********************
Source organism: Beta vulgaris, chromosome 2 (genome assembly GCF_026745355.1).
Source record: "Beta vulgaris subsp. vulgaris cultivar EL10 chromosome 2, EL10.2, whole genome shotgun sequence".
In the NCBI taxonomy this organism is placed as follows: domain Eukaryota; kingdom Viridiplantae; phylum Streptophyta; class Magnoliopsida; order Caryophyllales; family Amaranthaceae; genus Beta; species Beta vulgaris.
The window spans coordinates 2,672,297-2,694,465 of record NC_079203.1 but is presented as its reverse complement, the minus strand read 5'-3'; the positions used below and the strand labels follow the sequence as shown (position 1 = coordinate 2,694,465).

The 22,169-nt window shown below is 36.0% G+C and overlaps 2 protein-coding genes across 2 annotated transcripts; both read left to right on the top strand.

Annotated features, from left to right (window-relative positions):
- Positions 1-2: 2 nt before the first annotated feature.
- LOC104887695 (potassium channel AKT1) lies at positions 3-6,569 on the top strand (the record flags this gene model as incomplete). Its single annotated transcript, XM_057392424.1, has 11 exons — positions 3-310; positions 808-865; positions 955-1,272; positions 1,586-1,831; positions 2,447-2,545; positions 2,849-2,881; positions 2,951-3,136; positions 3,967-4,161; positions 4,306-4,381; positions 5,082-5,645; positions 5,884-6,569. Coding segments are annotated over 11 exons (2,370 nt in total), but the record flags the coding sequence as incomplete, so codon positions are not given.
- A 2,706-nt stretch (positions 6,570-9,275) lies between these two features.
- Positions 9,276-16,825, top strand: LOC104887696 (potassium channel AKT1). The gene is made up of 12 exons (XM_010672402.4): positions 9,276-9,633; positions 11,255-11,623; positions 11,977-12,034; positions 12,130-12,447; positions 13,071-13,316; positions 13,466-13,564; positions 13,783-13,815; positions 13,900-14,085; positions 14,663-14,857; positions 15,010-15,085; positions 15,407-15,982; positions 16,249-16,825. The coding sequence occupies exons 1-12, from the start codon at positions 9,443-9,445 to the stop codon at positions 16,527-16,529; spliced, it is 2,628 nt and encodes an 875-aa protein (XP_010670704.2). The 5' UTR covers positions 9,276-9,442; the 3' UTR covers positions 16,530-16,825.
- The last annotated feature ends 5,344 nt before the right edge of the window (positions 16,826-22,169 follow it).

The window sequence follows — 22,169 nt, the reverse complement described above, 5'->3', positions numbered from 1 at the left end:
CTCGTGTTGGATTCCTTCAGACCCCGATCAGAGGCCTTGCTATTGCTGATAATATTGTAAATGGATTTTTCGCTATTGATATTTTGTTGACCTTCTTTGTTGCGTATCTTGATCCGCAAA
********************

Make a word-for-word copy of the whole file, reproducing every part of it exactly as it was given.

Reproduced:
Source organism: Beta vulgaris, chromosome 2 (genome assembly GCF_026745355.1).
Source record: "Beta vulgaris subsp. vulgaris cultivar EL10 chromosome 2, EL10.2, whole genome shotgun sequence".
In the NCBI taxonomy this organism is placed as follows: domain Eukaryota; kingdom Viridiplantae; phylum Streptophyta; class Magnoliopsida; order Caryophyllales; family Amaranthaceae; genus Beta; species Beta vulgaris.
The window spans coordinates 2,672,297-2,694,465 of record NC_079203.1 but is presented as its reverse complement, the minus strand read 5'-3'; the positions used below and the strand labels follow the sequence as shown (position 1 = coordinate 2,694,465).

The 22,169-nt window shown below is 36.0% G+C and overlaps 2 protein-coding genes across 2 annotated transcripts; both read left to right on the top strand.

Annotated features, from left to right (window-relative positions):
- Positions 1-2: 2 nt before the first annotated feature.
- LOC104887695 (potassium channel AKT1) lies at positions 3-6,569 on the top strand (the record flags this gene model as incomplete). Its single annotated transcript, XM_057392424.1, has 11 exons — positions 3-310; positions 808-865; positions 955-1,272; positions 1,586-1,831; positions 2,447-2,545; positions 2,849-2,881; positions 2,951-3,136; positions 3,967-4,161; positions 4,306-4,381; positions 5,082-5,645; positions 5,884-6,569. Coding segments are annotated over 11 exons (2,370 nt in total), but the record flags the coding sequence as incomplete, so codon positions are not given.
- A 2,706-nt stretch (positions 6,570-9,275) lies between these two features.
- Positions 9,276-16,825, top strand: LOC104887696 (potassium channel AKT1). The gene is made up of 12 exons (XM_010672402.4): positions 9,276-9,633; positions 11,255-11,623; positions 11,977-12,034; positions 12,130-12,447; positions 13,071-13,316; positions 13,466-13,564; positions 13,783-13,815; positions 13,900-14,085; positions 14,663-14,857; positions 15,010-15,085; positions 15,407-15,982; positions 16,249-16,825. The coding sequence occupies exons 1-12, from the start codon at positions 9,443-9,445 to the stop codon at positions 16,527-16,529; spliced, it is 2,628 nt and encodes an 875-aa protein (XP_010670704.2). The 5' UTR covers positions 9,276-9,442; the 3' UTR covers positions 16,530-16,825.
- The last annotated feature ends 5,344 nt before the right edge of the window (positions 16,826-22,169 follow it).

The window sequence follows — 22,169 nt, the reverse complement described above, 5'->3', positions numbered from 1 at the left end:
CTCGTGTTGGATTCCTTCAGACCCCGATCAGAGGCCTTGCTATTGCTGATAATATTGTAAATGGATTTTTCGCTATTGATATTTTGTTGACCTTCTTTGTTGCGTATCTTGATCCGCAAA